- Motivation is rough. I always found myself WANTING to get in better shape, but never wanting to stick with it. I would get bored. Or I was tired. Or I felt intimidated that day. The list goes on. If there was an excuse to find, I would find it. And then, I found a gym I liked. And a workout buddy I didn’t mind going with. And then, I stopped making so many excuses because I enjoyed what I was doing. On the days I “didn’t feel like it” I would just yell go, go, go in my head and I’d fucking go anyway. There’s a saying: you’ll never regret going, but you’ll always regret not going. My cue was wanting do keep doing what i was doing, which was nothing. So I changed my routine, and went anyway. And then it just became what I DID
Figure out what you really like… because you’re never going to stick to something you hate. Do you like hiking? Swimming? Running? Weights? Barre? Yoga? Bodycombat? Turbofire? Try it. It’s all fair game, what’s important is you find something you truly enjoy AND DON’T BE AFRAID TO MODIFY MOVEMENTS WHILE YOU’RE STARTING OUT.
- Other things to also consider: time of day will matter for you, the type of workout you choose to start will matter. The person or people you’re working out with will matter. You want to find someone that makes you want to push yourself.
- You’re not going to lift 350lbs right out the gate. Making sure you have your movements down and you’re using correct form before ever adding more weight.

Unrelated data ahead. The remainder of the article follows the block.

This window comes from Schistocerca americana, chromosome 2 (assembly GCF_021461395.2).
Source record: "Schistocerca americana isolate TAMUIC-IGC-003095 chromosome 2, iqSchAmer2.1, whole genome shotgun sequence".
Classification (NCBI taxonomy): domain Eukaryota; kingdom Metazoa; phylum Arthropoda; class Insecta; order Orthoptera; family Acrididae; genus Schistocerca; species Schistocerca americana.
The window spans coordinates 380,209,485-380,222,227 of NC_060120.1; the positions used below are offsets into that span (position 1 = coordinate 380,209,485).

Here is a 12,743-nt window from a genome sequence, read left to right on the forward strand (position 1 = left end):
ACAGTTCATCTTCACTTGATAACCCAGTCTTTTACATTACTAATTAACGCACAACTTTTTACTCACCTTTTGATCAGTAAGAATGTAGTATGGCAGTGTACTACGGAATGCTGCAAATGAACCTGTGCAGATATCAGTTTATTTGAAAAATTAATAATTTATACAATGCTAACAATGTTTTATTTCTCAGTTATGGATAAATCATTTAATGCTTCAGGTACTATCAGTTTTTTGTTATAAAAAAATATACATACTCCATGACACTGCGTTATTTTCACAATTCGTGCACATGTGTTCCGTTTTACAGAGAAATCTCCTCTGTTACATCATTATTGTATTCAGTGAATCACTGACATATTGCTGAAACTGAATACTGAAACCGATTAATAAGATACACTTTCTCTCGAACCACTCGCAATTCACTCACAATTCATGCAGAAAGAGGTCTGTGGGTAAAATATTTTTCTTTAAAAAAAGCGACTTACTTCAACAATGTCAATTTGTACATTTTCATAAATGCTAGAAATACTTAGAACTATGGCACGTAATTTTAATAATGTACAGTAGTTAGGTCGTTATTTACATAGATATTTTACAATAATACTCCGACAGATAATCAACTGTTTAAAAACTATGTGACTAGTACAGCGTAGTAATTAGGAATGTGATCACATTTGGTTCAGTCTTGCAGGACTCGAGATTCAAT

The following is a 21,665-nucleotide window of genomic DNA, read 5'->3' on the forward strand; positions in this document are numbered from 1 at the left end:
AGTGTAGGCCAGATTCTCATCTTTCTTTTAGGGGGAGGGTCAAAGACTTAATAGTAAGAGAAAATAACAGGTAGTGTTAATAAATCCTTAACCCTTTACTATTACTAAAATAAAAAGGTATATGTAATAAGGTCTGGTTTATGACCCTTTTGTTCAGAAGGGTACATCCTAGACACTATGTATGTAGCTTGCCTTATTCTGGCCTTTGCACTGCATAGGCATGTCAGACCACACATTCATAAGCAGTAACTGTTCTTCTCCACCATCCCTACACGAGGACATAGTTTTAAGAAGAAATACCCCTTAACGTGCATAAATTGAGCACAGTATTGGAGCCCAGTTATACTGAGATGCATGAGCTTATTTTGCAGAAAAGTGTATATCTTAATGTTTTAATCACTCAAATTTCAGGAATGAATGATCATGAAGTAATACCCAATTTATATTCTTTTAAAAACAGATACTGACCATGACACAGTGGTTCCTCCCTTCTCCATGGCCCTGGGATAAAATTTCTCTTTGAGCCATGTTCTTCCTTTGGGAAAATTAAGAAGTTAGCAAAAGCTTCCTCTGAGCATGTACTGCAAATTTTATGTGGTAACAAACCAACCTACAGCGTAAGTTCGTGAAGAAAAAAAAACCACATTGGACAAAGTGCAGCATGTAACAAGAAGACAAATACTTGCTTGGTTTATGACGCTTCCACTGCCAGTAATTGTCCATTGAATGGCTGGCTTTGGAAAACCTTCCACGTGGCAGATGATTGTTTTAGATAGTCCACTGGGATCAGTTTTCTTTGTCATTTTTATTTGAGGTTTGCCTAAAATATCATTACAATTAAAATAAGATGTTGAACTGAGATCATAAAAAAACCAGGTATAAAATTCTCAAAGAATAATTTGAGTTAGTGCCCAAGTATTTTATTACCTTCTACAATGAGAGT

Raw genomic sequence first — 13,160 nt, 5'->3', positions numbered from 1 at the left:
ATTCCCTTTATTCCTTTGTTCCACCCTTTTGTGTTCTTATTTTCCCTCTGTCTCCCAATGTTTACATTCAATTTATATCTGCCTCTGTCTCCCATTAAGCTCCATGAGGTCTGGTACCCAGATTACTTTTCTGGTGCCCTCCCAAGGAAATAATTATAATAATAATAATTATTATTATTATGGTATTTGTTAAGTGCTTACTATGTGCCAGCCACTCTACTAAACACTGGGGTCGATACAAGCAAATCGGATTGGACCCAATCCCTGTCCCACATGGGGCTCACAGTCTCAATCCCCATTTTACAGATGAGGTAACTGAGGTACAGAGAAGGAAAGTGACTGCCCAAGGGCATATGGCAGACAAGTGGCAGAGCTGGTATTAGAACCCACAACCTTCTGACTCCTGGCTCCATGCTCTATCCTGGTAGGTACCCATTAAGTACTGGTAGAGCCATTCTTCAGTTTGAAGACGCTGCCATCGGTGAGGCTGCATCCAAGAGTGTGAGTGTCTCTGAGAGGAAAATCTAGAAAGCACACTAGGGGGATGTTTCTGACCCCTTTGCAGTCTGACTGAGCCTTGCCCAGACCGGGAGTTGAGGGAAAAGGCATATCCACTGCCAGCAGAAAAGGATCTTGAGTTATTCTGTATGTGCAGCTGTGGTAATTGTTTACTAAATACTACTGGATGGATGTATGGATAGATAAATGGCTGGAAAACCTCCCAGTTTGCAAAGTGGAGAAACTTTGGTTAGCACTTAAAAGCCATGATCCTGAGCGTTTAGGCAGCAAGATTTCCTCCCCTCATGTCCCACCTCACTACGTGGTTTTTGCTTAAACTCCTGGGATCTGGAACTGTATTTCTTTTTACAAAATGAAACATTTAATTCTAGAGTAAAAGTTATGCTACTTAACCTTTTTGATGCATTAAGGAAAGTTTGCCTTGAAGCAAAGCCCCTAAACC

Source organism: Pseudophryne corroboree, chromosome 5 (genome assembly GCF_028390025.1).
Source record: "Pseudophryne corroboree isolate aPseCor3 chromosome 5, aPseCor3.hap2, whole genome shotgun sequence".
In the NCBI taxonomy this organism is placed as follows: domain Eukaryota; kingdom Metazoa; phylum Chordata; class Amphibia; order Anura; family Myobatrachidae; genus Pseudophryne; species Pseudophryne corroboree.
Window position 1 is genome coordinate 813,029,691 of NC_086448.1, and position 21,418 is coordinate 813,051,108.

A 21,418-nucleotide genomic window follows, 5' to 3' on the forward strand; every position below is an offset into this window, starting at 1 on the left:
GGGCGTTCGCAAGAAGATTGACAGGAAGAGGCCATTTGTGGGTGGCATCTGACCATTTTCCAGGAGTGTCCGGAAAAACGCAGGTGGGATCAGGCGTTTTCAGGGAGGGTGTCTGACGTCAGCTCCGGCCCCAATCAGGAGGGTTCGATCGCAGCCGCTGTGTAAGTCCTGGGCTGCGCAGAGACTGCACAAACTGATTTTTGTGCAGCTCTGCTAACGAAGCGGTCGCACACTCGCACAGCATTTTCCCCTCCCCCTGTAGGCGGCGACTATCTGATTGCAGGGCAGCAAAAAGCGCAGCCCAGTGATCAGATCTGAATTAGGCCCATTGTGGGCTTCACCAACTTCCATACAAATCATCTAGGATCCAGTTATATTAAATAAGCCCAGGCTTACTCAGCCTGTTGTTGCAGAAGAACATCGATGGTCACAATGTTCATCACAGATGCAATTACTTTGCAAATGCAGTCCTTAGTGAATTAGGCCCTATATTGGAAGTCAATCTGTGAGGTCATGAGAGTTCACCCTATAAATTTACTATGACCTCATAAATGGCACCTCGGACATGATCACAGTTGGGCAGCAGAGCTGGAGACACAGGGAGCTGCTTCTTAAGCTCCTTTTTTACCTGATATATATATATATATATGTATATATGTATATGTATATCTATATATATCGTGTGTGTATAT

TRACK YOUR PROGRESS – take photos and measurements, remember, like the scale…all you’re doing here is collecting data. Nobody else ever has to see these photos and numbers if you don’t want them to, they exist for you to reference in the future, that’s it. Future you will be glad you took measurements so you can see how far you’ve come.
- Oh goodness. I wish I had taken progress photos and measurements wayyyy longer ago than I did. I Have been doing this a long time, in and out. I officially took my first ever progress photos almost exactly one year ago, and my first actual measurements. I can tell based on how my clothes fit and every once and a while I catch a muscle in the mirror that I didn’t notice before. The kicker here? I weigh about 20lbs more than I did a year ago at this time, but I don’t look like I’ve gained any weight. The scale is only a reference point. You have a weight RANGE. And that number does not define your progress.
It’s the spice of…whatever, you know the saying. Once you’ve settled on a training method, you can start to look around and see what’s out there. Do you like TurboFire? Dope, check out other Chalene Johnson videos. Do you like BodyCombat? Look for other Les Mills programs. Do you think lifting weights is cool? Check out any of the stacks of weightlifting books online and find a plan that works for you. Take advantage of trial memberships to gyms and fitness studios too… give them a couple of workouts to see if it’s something you like, if it isn’t, you’re not out anything other than the time you took to try something new.